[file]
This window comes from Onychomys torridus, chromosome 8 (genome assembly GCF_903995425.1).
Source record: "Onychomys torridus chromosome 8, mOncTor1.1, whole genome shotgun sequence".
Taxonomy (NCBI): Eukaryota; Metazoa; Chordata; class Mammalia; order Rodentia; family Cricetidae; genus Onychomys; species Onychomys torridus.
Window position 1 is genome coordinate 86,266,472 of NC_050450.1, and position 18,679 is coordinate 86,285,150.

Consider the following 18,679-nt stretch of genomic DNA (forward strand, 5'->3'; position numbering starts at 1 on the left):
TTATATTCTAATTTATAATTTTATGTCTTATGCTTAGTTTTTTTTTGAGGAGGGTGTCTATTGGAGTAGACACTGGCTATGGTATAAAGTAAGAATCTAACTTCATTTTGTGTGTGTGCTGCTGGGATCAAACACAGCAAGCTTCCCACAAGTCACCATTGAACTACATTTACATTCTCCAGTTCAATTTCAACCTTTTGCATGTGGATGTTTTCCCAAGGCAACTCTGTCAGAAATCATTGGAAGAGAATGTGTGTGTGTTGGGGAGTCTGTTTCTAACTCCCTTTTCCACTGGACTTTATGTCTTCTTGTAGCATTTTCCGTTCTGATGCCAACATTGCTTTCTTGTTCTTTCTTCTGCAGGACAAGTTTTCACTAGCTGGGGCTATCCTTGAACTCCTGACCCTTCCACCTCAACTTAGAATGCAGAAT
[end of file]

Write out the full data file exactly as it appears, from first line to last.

This window comes from Onychomys torridus, chromosome 8 (genome assembly GCF_903995425.1).
Source record: "Onychomys torridus chromosome 8, mOncTor1.1, whole genome shotgun sequence".
Taxonomy (NCBI): Eukaryota; Metazoa; Chordata; class Mammalia; order Rodentia; family Cricetidae; genus Onychomys; species Onychomys torridus.
Window position 1 is genome coordinate 86,266,472 of NC_050450.1, and position 18,679 is coordinate 86,285,150.

Consider the following 18,679-nt stretch of genomic DNA (forward strand, 5'->3'; position numbering starts at 1 on the left):
TTATATTCTAATTTATAATTTTATGTCTTATGCTTAGTTTTTTTTTGAGGAGGGTGTCTATTGGAGTAGACACTGGCTATGGTATAAAGTAAGAATCTAACTTCATTTTGTGTGTGTGCTGCTGGGATCAAACACAGCAAGCTTCCCACAAGTCACCATTGAACTACATTTACATTCTCCAGTTCAATTTCAACCTTTTGCATGTGGATGTTTTCCCAAGGCAACTCTGTCAGAAATCATTGGAAGAGAATGTGTGTGTGTTGGGGAGTCTGTTTCTAACTCCCTTTTCCACTGGACTTTATGTCTTCTTGTAGCATTTTCCGTTCTGATGCCAACATTGCTTTCTTGTTCTTTCTTCTGCAGGACAAGTTTTCACTAGCTGGGGCTATCCTTGAACTCCTGACCCTTCCACCTCAACTTAGAATGCAGAAT